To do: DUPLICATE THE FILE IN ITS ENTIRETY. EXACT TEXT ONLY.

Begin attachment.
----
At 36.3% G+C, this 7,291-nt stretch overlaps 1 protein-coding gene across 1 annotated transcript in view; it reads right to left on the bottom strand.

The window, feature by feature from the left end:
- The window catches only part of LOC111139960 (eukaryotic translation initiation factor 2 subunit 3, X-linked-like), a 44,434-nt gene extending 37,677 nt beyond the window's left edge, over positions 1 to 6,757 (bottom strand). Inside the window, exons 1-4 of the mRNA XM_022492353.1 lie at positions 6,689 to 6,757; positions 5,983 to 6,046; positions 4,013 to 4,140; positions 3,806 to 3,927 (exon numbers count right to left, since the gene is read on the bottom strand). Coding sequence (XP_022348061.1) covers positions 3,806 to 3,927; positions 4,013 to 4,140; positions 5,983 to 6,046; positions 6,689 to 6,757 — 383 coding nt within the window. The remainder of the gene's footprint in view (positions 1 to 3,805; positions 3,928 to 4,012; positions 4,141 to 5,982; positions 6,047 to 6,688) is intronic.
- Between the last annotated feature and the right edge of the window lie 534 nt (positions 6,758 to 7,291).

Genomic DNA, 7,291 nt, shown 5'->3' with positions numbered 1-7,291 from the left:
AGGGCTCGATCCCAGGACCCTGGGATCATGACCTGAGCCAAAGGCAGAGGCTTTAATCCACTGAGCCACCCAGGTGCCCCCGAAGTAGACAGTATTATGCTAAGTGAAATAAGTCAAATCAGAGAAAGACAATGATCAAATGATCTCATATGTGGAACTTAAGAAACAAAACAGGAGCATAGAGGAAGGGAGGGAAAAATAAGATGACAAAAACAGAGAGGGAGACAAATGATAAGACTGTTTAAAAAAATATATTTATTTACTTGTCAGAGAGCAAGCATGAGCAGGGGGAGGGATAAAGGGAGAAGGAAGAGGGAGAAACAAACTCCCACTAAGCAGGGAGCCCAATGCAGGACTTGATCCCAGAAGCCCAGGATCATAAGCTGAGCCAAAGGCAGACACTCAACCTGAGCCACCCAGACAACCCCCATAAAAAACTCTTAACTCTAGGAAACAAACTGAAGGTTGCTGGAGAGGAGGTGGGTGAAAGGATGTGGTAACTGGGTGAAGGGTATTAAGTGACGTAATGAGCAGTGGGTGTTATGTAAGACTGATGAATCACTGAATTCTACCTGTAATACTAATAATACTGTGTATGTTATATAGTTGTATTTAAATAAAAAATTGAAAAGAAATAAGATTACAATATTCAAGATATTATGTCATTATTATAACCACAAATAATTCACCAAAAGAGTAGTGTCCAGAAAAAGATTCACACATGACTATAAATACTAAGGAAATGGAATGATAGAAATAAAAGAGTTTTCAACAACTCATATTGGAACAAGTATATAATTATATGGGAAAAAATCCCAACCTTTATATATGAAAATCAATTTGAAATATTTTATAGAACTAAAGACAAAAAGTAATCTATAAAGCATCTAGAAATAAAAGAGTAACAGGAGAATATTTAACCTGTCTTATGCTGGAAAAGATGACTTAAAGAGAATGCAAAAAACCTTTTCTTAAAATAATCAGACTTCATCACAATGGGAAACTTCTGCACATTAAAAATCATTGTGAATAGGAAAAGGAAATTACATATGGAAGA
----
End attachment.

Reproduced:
At 36.3% G+C, this 7,291-nt stretch overlaps 1 protein-coding gene across 1 annotated transcript in view; it reads right to left on the bottom strand.

The window, feature by feature from the left end:
- The window catches only part of LOC111139960 (eukaryotic translation initiation factor 2 subunit 3, X-linked-like), a 44,434-nt gene extending 37,677 nt beyond the window's left edge, over positions 1 to 6,757 (bottom strand). Inside the window, exons 1-4 of the mRNA XM_022492353.1 lie at positions 6,689 to 6,757; positions 5,983 to 6,046; positions 4,013 to 4,140; positions 3,806 to 3,927 (exon numbers count right to left, since the gene is read on the bottom strand). Coding sequence (XP_022348061.1) covers positions 3,806 to 3,927; positions 4,013 to 4,140; positions 5,983 to 6,046; positions 6,689 to 6,757 — 383 coding nt within the window. The remainder of the gene's footprint in view (positions 1 to 3,805; positions 3,928 to 4,012; positions 4,141 to 5,982; positions 6,047 to 6,688) is intronic.
- Between the last annotated feature and the right edge of the window lie 534 nt (positions 6,758 to 7,291).

Genomic DNA, 7,291 nt, shown 5'->3' with positions numbered 1-7,291 from the left:
AGGGCTCGATCCCAGGACCCTGGGATCATGACCTGAGCCAAAGGCAGAGGCTTTAATCCACTGAGCCACCCAGGTGCCCCCGAAGTAGACAGTATTATGCTAAGTGAAATAAGTCAAATCAGAGAAAGACAATGATCAAATGATCTCATATGTGGAACTTAAGAAACAAAACAGGAGCATAGAGGAAGGGAGGGAAAAATAAGATGACAAAAACAGAGAGGGAGACAAATGATAAGACTGTTTAAAAAAATATATTTATTTACTTGTCAGAGAGCAAGCATGAGCAGGGGGAGGGATAAAGGGAGAAGGAAGAGGGAGAAACAAACTCCCACTAAGCAGGGAGCCCAATGCAGGACTTGATCCCAGAAGCCCAGGATCATAAGCTGAGCCAAAGGCAGACACTCAACCTGAGCCACCCAGACAACCCCCATAAAAAACTCTTAACTCTAGGAAACAAACTGAAGGTTGCTGGAGAGGAGGTGGGTGAAAGGATGTGGTAACTGGGTGAAGGGTATTAAGTGACGTAATGAGCAGTGGGTGTTATGTAAGACTGATGAATCACTGAATTCTACCTGTAATACTAATAATACTGTGTATGTTATATAGTTGTATTTAAATAAAAAATTGAAAAGAAATAAGATTACAATATTCAAGATATTATGTCATTATTATAACCACAAATAATTCACCAAAAGAGTAGTGTCCAGAAAAAGATTCACACATGACTATAAATACTAAGGAAATGGAATGATAGAAATAAAAGAGTTTTCAACAACTCATATTGGAACAAGTATATAATTATATGGGAAAAAATCCCAACCTTTATATATGAAAATCAATTTGAAATATTTTATAGAACTAAAGACAAAAAGTAATCTATAAAGCATCTAGAAATAAAAGAGTAACAGGAGAATATTTAACCTGTCTTATGCTGGAAAAGATGACTTAAAGAGAATGCAAAAAACCTTTTCTTAAAATAATCAGACTTCATCACAATGGGAAACTTCTGCACATTAAAAATCATTGTGAATAGGAAAAGGAAATTACATATGGAAGA